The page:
A ‘Sudden Stratospheric Warming’ is set to take place mid September across Antarctica with its effects potentially being felt across Australia and New Zealand. This event has the potential to be unprecedented for the Southern hemisphere due to its abnormal / rare occurrence and its potential strength which models are showing already. Above image showing the SSW (Sudden Stratospheric Warming) over Antractica via Weatherzone.
Okay. So a Sudden Stratospheric Warming event is set to take place. Models are pretty keen and confident on this occurring. Before you dismiss it as a load of nonsense, we need to understand exactly what it is and then maybe we can have a better understanding about how it effects us. You can be forgiven for being naive about it as these kinds of events aren’t that common in the Southern Hemisphere, with the only reliable data really only coming out of the Northern Hemisphere and UK more specifically.
So what is a ‘Sudden Stratospheric Warming’?
A Sudden Stratospheric Warming is when the temperature between 10km (30,000ft) and 50km (150,000ft) in the Stratosphere undergoes rapid warming (in the vicinity of at least 50ºc in the space of just a few days). The warming occurs so high up in the atmosphere that we are completely oblivious to it at the surface.
But how can it warm so quickly?
Every year, strong Westerly winds will circulate around the Antarctic (or Arctic). These winds form what we know as the stratospheric polar vortex which occurs high above the poles and produces excessive amounts of cold air. In some instances though, these winds will weaken for a period of time – more commonly between the changing of seasons into Winter and out of Winter when the atmosphere itself is changing. As these winds weaken, they can sometimes reverse and move from East to West instead. This causes the colder air to descend in the polar vortex and the air replacing it above is much warmer – which leads to a rapid warming and thus a Sudden Stratospheric Warming. As the cold air sinks towards the surface, it causes our weather at the surface it begins to change the pattern of the jet stream and this can alter the weather at the surface in a cold fashion.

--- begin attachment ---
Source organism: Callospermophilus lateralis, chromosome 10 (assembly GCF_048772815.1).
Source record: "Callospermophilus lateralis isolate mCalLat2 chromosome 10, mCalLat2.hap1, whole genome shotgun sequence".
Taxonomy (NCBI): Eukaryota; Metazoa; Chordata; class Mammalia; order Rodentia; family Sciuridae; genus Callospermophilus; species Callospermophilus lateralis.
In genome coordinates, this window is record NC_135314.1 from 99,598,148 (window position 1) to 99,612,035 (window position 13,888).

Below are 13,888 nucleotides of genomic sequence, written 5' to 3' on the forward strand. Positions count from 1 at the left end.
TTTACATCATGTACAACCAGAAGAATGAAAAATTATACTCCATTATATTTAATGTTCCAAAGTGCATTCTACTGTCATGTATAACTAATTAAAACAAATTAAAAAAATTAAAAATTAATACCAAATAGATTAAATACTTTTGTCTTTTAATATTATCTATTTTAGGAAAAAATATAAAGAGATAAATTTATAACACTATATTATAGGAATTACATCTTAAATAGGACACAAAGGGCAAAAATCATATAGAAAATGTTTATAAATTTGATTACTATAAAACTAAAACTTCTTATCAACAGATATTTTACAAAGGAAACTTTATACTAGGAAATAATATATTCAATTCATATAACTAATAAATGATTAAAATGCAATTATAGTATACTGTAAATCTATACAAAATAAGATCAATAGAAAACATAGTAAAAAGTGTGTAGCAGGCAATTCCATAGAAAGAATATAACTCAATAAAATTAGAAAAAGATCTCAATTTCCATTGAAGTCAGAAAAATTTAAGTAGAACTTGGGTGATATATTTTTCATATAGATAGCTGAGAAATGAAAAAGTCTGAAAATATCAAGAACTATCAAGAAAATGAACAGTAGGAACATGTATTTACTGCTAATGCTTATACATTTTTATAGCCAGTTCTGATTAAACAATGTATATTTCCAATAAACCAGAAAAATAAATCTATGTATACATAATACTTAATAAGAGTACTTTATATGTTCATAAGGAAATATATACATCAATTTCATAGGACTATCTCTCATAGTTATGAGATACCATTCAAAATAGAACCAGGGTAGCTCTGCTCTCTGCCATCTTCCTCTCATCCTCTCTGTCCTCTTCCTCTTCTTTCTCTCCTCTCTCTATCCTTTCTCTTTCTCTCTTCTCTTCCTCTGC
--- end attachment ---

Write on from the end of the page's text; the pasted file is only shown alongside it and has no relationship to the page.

How does it affect our weather?
There aren’t too many cases that have been heavily documented and so the overall understanding is limited. There are some things we do know, and forgive us for using the Northern Hemisphere as the example, as there is next to no concrete data on any events in the Southern Hemisphere (given there have only ever been 2 events in recorded history – September 2002 and 2010), but we can assume some things based on the Northern Hemisphere.
There have been cases in the Northern Hemisphere (more so the United Kingdom) in recent history, from 2009-10, 2013 and what was dubbed ‘the beast from the East’ in 2018.
As the jet stream snakes more in its shape, it has tended to create large areas of blocking high pressure. In the Northern Hemisphere, these high pressure regions have typically developed over the Northern Atlantic Ocean and Scandinavia. What this has meant, is the area in between – the United Kingdom – has had extensive periods of dry, very cold (often icy) weather. In other words, those typical conditions where its a blue sky but so cold that its like the morning frost cant melt. Southern Europe during this same time, was slightly milder but also very wet and windy. The boundary between the large area of prolonged dry and wet and windy (between the United Kingdom and Southern Europe) has lead to extremely snowy conditions. The effects of these events at the surface may only begin to appear weeks after the event started 50km above the surface, so while its already underway now over Antarctica – we may see nothing until mid September.
How can we translate this to Australia and New Zealand – well we cant really as we don’t know where the 2 blocking high pressure systems will be and where the ‘in between’ will be. What we can assume though, is there will be 2 large area of high pressure, in between them will be an area of very icy, cold, dry conditions. North of that will be an area of very wet and windy conditions, and in between will be very snowy – whether that actually happens over Australia or South of Australia will be a wait and see game, but given we are closer to the Equator than the United Kingdom, chances are our impacts will be less than theirs during the 2018 ‘Beast from the East’ event.